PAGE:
To gain further insight into the evolutionary differentiation of Foxp3, we investigated whether individual residues within the FKH distinguish the Foxp3 orthologs from those of other Foxp subfamily members. We found 12 such “signature” residues, 9 of which are conserved in all mammals (Figure 8A). In contrast, maximally 3 of these 12 signature residues could be found in the FKH of Foxp3L in fish and amphibians (Figure 8A).
Figure 8. Mammalian evolution of the forkhead. (A) Alignment of Foxp subfamily FKH domains. Foxp3-specific signature residues are highlighted in red, whereas those of other Foxp subfamilies are highlighted in shades of green. IPEX mutations are underlaid in blue. Signature residues predicted to be involved in NFAT interaction or to affect DNA binding are marked with orange and brown lines respectively (H, helix; S, β-sheet; W, wing). (B–E) Predicted effects of signature residue and IPEX mutations on the structure of Foxp3. Wildtype residues are shown in the left panel, whereas mutants/Foxp consensus residues are shown on the right. Red lines represent attractive forces. (C) Structure alignment of helix 2 and 3 of the FKH of Foxp3 (green; Bandukwala et al., 2011) and Foxp2 (orange; Stroud et al., 2006) with the Foxp3-specific (left panel; purple) and Foxp2 (right panel; red) residues highlighted.
To gain insight into the relevance of these findings, we used structural modeling to examine the effects of mutations in the signature residues and compared them to Foxp3 mutations that cause loss of TR cells in human immunodysregulation polyendocrinopathy enteropathy X-linked syndrome (IPEX) patients (Harbuz et al., 2010). Interestingly, the IPEX mutations target amino acids that are conserved across all vertebrates. We found that many of the signature residues may play important roles in protein–protein interaction and DNA binding (Figure 9). For example, the residues His365 and Glu401 are part of the Foxp3/NFAT interface (Figures 8B and 9H). Their reversion into the Foxp consensus residues Asn365 and Val401 is likely to negatively affect their contribution to NFAT interaction (Bandukwala et al., 2011).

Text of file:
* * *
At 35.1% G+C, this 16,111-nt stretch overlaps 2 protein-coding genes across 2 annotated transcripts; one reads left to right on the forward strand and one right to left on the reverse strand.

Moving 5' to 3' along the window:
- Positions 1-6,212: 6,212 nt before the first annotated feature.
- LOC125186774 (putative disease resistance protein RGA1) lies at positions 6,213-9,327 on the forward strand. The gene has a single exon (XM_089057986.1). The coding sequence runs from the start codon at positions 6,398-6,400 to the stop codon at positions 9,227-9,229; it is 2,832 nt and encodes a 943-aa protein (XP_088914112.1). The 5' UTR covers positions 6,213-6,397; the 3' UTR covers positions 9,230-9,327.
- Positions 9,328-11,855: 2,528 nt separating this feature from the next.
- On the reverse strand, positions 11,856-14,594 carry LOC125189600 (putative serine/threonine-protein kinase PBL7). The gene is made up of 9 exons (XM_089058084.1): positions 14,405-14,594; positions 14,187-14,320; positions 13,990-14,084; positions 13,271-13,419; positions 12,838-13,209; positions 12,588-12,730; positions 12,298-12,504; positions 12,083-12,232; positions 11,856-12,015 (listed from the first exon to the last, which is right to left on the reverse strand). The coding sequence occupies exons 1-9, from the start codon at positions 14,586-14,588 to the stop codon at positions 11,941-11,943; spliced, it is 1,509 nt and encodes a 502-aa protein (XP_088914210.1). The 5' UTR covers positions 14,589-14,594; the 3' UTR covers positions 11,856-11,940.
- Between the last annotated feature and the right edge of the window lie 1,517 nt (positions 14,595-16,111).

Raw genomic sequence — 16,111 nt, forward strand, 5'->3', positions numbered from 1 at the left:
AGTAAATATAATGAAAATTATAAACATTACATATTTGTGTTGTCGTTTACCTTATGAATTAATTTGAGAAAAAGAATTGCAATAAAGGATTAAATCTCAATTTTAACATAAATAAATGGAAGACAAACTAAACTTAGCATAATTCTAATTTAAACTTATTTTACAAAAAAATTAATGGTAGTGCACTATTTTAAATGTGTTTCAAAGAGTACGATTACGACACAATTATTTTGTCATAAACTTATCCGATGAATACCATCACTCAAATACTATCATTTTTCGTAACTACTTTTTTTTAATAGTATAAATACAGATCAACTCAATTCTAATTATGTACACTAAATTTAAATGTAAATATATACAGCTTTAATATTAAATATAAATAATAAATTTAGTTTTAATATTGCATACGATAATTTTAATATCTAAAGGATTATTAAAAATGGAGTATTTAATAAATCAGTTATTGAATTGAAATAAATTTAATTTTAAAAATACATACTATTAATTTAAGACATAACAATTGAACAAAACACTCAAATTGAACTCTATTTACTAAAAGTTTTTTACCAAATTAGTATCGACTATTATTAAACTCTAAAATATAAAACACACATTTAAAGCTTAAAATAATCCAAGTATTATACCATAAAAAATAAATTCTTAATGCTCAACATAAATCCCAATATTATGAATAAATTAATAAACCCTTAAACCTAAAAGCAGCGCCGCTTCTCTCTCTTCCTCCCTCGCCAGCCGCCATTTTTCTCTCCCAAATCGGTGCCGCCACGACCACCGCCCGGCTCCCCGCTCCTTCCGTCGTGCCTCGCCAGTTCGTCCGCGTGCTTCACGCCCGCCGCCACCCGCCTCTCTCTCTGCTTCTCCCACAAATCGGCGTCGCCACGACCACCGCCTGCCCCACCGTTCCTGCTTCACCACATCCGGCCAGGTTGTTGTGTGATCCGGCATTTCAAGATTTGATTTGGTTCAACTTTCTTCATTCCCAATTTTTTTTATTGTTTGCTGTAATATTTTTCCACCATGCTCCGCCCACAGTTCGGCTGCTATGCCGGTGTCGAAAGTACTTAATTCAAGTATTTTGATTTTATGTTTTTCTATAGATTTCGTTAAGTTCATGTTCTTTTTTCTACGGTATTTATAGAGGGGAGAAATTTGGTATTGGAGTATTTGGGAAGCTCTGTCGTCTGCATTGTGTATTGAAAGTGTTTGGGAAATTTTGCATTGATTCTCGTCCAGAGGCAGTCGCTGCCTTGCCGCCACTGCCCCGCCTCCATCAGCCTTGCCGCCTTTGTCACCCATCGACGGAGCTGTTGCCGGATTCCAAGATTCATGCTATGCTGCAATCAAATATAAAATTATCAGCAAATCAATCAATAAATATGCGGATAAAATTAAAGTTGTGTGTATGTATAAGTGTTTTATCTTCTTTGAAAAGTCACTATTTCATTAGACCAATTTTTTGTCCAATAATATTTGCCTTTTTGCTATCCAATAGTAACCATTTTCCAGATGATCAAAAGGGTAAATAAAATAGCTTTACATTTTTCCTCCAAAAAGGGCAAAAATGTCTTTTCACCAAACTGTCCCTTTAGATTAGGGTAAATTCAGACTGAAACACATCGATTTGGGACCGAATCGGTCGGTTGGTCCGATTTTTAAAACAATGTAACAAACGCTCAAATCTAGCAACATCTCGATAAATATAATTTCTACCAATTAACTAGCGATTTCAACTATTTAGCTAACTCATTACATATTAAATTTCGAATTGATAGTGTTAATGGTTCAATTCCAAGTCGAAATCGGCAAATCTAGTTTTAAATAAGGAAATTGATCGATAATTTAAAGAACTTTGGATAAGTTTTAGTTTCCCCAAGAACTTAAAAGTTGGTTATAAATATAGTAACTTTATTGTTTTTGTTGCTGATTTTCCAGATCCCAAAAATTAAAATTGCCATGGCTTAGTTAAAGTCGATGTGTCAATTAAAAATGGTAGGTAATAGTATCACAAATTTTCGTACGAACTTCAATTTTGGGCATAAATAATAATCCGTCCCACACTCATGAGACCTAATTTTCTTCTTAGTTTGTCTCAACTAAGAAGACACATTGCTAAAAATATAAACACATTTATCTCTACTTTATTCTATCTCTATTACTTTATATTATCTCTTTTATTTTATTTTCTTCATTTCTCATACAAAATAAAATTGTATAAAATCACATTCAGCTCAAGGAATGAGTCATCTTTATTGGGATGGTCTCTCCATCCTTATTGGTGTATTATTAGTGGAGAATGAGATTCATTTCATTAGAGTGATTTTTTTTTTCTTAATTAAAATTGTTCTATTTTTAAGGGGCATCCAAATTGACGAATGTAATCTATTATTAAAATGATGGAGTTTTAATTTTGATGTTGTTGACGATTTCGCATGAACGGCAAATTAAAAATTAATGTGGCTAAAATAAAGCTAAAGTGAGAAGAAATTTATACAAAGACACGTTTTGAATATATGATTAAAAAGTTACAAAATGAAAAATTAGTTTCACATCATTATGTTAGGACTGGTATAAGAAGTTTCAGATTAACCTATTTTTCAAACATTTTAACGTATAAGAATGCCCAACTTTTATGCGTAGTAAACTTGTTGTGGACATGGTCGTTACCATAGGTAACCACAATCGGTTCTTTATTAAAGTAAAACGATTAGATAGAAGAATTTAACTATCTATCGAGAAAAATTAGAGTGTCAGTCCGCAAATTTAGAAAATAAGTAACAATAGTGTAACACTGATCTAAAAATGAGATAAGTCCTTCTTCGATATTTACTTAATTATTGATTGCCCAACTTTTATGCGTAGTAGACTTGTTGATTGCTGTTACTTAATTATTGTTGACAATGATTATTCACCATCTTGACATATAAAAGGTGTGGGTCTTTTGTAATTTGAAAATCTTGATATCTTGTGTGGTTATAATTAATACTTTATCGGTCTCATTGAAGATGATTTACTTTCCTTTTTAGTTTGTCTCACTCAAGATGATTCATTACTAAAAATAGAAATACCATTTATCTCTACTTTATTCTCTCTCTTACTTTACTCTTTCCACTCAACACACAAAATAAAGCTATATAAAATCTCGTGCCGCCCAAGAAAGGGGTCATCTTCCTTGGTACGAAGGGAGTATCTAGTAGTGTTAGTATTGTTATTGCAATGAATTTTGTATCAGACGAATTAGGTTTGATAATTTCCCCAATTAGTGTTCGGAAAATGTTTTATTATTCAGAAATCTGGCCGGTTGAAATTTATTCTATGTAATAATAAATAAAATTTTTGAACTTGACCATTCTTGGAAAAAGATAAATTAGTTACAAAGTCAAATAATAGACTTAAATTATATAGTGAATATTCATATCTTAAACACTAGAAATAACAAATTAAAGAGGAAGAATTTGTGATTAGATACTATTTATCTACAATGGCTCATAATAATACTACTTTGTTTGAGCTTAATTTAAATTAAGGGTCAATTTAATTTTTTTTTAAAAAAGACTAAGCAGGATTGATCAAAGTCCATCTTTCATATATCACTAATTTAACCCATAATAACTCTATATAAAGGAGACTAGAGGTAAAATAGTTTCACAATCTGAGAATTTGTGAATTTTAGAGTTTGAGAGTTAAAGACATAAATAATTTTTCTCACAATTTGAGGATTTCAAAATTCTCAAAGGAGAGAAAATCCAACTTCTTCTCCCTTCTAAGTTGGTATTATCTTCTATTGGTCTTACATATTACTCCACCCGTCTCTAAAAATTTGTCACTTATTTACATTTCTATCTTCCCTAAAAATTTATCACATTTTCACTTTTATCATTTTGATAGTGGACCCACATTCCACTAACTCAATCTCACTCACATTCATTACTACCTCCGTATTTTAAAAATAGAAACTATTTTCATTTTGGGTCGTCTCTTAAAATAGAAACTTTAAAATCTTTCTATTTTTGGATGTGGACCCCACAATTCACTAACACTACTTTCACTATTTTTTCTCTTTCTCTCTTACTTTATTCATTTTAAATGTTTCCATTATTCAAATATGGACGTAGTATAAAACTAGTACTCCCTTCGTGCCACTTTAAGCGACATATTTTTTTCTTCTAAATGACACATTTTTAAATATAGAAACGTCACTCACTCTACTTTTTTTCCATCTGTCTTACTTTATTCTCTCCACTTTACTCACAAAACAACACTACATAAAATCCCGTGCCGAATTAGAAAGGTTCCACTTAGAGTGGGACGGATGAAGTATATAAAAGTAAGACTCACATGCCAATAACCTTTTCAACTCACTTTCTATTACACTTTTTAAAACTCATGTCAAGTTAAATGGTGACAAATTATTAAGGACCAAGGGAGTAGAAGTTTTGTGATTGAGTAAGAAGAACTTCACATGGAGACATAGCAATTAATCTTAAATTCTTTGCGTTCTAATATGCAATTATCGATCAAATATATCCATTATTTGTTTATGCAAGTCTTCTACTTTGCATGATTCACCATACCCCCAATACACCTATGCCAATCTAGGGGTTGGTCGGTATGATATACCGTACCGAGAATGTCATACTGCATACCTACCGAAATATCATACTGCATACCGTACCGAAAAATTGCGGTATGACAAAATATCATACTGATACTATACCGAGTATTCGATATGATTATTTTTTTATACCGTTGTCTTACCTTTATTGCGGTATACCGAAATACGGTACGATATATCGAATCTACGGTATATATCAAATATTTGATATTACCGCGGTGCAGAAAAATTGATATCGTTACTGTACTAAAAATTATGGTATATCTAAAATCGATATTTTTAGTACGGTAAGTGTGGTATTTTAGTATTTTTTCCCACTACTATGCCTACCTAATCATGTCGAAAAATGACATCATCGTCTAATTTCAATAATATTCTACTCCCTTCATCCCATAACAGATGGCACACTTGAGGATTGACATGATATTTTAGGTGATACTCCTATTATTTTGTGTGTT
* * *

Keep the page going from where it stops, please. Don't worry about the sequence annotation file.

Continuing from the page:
Figure 9. The predicted effects of point mutations in the Foxp3 forkhead. (A–E) IPEX point mutants in Foxp3 (right) with the corresponding wildtype residue (left). (F–J) Foxp3-specific signature residues (left) compared to the Foxp consensus (right).
The signature residues Gln376, His377, and Pro378, located directly upstream of the DNA recognition helix (H3), likely influence the way Foxp3 binds DNA (Figure 8C). While Gln376 points away from the DNA, the arginine found in other Foxp subfamily members makes close contact with the minor groove of the DNA (Figure 8C). In addition, helix 3 of Foxp3 has a substantially shorter N-terminus than helix 3 found in Foxp2 (Figure 8C). This is likely caused by the helix-breaking properties of Pro378, which in Foxp3 replaces an alanine or threonine found in the other Foxp subfamily members.
In contrast to the signature residues suggested role in DNA binding and protein interaction, we found that most IPEX mutations target residues important for FKH domain swapping and structural stability (Figures 8D and 9A–E; Bandukwala et al., 2011). For example, the IPEX mutations Foxp3F367L, Foxp3M370C, Foxp3F371C, and Foxp3F374C, together with the signature residue Trp348, affect an aromatic cluster that is involved in FKH domain swapping (Figures 8D,E), which is important for Foxp3 function (Bandukwala et al., 2011).
Together, our findings suggest that mammalian-specific signature residues are important for Foxp3s ability to interact with other molecules. IPEX residues in contrast, appear to play critical roles in protein stability and folding.
Mammalian-Specific Forkhead Residues are Functionally Important